Cottage Grove Reservoir is 24 percent full, which is 76 percent less than what it should be as of Aug. 2. Photo courtesy U.S. Army Corps of Engineers.

High and Dry

Oregon’s lack of rainfall this summer has led to low reservoir levels, and dry summers are likely to become the norm

The Willamette Valley is in the summer’s third heat advisory, as well as experiencing low reservoir levels. So the United Nations’ Intergovernmental Panel on Climate Change’s Aug. 9 announcement felt especially grim. 

The world is on track for a global warming level of 1.5 degrees Celsius in the next few decades unless there are large reductions in greenhouse gas emissions, the IPCC reported. Among other repercussions, a warmer global climate will alter rainfall, resulting in intense precipitation and drought. 

As climate change continues, Oregon will encounter years with dry summers, and without concerted action the state’s climate could become similar to Southern California later this century, says meteorologist Sean Sublette of the nonprofit organization Climate Central. 

The Willamette Valley has been nearly 60 days without significant rainfall as of Aug. 12. That affects reservoir levels for 13 sites operated by the U.S. Army Corps of Engineers, though the Corps says it’s learned from past dry years how to maintain the health of the Willamette River. With so many high temperature days, the nearby mountain snowpack, which contributes about 10 percent of the water in the reservoirs, has already melted away, says spokesperson Tom Conning. 

Bad water years aren’t new, and Conning points to 2015 for comparison. 2021 started strong with rainfall in February when the Army Corps began to refill its reservoirs after releasing water from the earlier months.

“Our initial refill started better, but we just didn’t get much rain the rest of that time this year,” he says. “But we were able to coordinate our releases differently and ended up having more water than what we had in 2015.” 

Conning says the agency has improved its approach to water management through “adaptive management.” It was able to store more water by reducing the flow amount earlier in the summer season, he says. Then the agency was able to release water flow during the June heatwave, which helped fish and wildlife by cooling down the Willamette River by about 5 degrees, Conning says. 

The 13 reservoirs within the Willamette River basin are at 42 percent capacity, Conning says. The reservoirs’ locations range from Fern Ridge to Detroit, which are used for recreation, consumption and flood management.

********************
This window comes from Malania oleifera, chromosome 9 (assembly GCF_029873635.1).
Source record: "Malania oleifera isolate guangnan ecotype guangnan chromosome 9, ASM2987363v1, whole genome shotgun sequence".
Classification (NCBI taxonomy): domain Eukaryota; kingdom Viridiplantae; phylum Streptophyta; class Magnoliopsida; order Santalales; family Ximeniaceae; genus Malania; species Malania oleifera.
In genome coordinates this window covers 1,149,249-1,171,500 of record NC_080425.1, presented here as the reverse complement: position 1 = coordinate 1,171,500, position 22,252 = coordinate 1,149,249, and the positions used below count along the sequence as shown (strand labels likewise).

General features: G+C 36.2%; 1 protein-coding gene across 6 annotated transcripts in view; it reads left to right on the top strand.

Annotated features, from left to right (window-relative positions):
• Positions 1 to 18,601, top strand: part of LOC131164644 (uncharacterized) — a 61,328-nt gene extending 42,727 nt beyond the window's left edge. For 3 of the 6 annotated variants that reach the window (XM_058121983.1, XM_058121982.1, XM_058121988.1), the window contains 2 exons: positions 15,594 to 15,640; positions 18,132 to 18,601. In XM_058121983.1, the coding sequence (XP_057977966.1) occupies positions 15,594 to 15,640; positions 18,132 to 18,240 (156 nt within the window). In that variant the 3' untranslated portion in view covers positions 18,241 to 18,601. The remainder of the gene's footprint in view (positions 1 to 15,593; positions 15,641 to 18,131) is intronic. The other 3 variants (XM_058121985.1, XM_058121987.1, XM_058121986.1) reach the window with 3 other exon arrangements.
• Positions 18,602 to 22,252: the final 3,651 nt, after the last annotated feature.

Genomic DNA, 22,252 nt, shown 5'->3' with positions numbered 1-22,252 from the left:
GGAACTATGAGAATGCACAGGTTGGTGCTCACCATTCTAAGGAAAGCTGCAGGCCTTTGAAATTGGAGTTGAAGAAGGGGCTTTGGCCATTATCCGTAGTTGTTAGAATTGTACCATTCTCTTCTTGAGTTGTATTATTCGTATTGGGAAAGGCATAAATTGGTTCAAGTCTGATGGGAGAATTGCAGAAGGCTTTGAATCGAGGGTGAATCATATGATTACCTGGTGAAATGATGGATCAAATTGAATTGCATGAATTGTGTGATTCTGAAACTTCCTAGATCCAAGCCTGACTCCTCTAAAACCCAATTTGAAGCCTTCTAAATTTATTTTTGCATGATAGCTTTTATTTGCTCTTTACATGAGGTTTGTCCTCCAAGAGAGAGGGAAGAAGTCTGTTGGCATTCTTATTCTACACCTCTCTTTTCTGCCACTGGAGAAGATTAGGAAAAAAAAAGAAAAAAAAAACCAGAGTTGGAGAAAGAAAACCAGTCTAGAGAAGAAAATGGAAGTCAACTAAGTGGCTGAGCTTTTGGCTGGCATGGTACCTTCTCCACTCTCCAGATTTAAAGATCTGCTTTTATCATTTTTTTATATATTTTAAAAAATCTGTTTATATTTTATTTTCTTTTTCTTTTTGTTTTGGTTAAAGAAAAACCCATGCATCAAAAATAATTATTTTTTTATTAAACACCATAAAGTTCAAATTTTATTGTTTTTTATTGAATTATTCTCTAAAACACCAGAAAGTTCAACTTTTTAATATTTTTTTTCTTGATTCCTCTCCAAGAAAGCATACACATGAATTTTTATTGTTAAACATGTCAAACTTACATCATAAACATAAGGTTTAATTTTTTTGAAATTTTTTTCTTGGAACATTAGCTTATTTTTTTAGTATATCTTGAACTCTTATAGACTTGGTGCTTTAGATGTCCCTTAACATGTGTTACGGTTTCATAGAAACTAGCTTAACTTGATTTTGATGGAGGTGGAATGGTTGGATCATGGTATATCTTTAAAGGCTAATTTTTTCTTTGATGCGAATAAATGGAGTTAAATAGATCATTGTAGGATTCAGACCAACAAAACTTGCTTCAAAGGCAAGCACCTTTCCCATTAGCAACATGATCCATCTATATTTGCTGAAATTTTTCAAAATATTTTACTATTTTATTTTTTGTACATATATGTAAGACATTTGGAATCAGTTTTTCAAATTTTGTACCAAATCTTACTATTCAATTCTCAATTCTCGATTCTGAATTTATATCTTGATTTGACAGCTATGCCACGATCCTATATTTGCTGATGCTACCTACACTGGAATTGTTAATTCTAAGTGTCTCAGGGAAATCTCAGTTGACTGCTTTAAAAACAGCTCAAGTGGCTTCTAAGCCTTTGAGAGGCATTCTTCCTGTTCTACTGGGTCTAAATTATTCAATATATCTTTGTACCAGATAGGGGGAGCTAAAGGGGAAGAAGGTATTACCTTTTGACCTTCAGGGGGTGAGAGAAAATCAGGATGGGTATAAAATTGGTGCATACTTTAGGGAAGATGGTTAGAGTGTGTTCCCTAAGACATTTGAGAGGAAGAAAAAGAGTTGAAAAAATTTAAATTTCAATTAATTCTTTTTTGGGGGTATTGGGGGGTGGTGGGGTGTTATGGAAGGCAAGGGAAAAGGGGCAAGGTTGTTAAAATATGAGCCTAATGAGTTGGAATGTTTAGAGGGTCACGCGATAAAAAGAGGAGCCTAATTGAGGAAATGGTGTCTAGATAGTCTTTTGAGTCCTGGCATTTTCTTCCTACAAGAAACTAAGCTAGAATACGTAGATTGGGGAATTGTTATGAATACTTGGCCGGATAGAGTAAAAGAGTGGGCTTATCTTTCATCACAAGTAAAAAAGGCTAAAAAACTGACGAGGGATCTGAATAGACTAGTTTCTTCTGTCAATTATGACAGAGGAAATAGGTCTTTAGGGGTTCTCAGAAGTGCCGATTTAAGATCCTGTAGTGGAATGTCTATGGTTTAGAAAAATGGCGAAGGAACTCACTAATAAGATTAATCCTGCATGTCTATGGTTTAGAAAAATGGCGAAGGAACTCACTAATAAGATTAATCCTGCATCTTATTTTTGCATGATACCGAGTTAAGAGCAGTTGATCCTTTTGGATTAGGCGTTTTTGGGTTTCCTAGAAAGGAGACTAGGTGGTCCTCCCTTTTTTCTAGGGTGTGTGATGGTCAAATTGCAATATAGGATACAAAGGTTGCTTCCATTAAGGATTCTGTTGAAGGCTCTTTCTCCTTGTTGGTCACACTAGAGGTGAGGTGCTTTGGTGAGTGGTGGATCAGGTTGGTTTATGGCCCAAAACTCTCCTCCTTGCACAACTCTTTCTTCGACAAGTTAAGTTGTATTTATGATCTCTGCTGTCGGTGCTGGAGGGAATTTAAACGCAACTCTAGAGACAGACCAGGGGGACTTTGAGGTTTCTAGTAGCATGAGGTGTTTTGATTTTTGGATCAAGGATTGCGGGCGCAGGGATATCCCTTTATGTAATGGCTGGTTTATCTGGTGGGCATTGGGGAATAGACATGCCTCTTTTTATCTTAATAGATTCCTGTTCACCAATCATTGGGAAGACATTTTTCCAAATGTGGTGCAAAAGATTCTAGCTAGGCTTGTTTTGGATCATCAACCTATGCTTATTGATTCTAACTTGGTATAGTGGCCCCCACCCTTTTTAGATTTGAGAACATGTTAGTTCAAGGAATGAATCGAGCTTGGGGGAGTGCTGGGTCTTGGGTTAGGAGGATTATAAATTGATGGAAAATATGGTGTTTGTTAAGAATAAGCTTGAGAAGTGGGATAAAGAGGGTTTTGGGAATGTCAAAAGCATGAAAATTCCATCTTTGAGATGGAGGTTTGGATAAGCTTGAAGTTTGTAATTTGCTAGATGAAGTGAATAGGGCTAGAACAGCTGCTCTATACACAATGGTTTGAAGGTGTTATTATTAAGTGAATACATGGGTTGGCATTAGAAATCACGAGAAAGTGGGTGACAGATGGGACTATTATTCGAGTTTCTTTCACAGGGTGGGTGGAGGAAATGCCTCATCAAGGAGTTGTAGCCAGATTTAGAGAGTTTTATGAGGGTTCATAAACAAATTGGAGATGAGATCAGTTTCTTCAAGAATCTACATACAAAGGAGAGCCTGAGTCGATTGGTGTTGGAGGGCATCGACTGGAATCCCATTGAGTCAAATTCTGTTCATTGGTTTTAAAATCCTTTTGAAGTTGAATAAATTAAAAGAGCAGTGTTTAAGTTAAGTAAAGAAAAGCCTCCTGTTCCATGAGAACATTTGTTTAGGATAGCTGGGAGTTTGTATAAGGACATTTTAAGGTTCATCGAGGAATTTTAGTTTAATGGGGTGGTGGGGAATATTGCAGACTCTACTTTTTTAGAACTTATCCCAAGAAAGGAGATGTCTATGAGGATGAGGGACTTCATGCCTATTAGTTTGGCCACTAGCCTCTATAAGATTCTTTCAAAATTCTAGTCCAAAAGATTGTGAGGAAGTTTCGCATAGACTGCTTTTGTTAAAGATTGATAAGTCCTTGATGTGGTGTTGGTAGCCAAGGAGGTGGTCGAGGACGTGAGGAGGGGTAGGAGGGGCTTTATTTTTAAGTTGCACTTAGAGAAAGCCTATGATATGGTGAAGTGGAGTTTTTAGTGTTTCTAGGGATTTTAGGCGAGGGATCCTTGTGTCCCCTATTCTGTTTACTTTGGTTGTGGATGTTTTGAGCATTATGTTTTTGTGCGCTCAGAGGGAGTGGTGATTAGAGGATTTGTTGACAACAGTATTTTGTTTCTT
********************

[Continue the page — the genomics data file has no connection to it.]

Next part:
The last significant rainfall was 59 days ago, though there was .01 inches of rain on July 7. Because of the lack of rainfall this summer, the Army Corps of Engineers has held more public forums this year than in past low water level years, Conning says, though partly because virtual events are easier to host than in-person gatherings.

 “When we’re looking at it potentially being a bad water year, we do outreach to let people know,” he says. “There are a lot of economic issues involved with people having businesses associated with reservoirs; also, safety. So we make sure people recreating know the water level might be lower than they’re used to and there might be obstructions or there might be stumps in the reservoirs.” 

Early summer snowmelt and no rain is a snapshot of Willamette Valley’s future, according to Eugene’s 2019 Climate Action Plan 2.0. In the document, city staff referenced a report by New Jersey-based nonprofit Climate Central when describing the future. By 2100, Eugene’s climate will resemble that of Chino, a city located east of Los Angeles. 

“Not every summer is going to look like this,” Climate Central meteorologist Sublette says of 2021. “But we’re going to have more summers like this than in the past.”

Sublette says before 2000, Oregon had more wet years than dry ones. But in the past 21 years there has been an increase in dry years, he says. The average temperatures have risen, too. He says that since 1895 Oregon’s temperatures have increased three and a half degrees. And Julys in Eugene have had a change of 1.7 degrees Fahrenheit since 1970. That increase may not sound like a lot, he says, but as context, it’s going from a handful of 100-degree days to a dozen in a year. 

As temperatures rise, water evaporates faster, drying soil and plants. And that affects the hydrological cycle, the movement of water from evaporation to precipitation. “The rain comes down heavier but you have these drier periods in between,” he says. “When it rains heavily on dry soils, the rain runs off faster rather than soaking into the ground.” 

The change in precipitation is likely to have an impact on water flow in the Willamette Valley. With less snowmelt and water in the rivers, it affects the temperature of the Willamette and its tributaries. “The water is shallower so it heats up more quickly in the summer,” he says. “Then you start thinking, ‘I used to fish here but now I can’t fish here anymore. The water is too shallow and the fish die because it’s too hot.’” 

And with the release of the IPCC’s sixth assessment report, Sublette says everything climate experts predicted is coming to pass. “One of the things emphasized in this report is that most of the observed warming in the past 40 to 50 years is almost exclusively due to human activity,” he says. 

But Eugene — and the world — won’t suddenly turn into the apocalyptic setting of Mad Max in 10 to 15 years, Sublette says. 

“There’s still an opportunity to keep things from getting out of control regarding temperatures,” he says. “But we are going to have more problems to manage going forward. Things that used to happen very rarely — a very dry year — will happen more regularly than they used to.”

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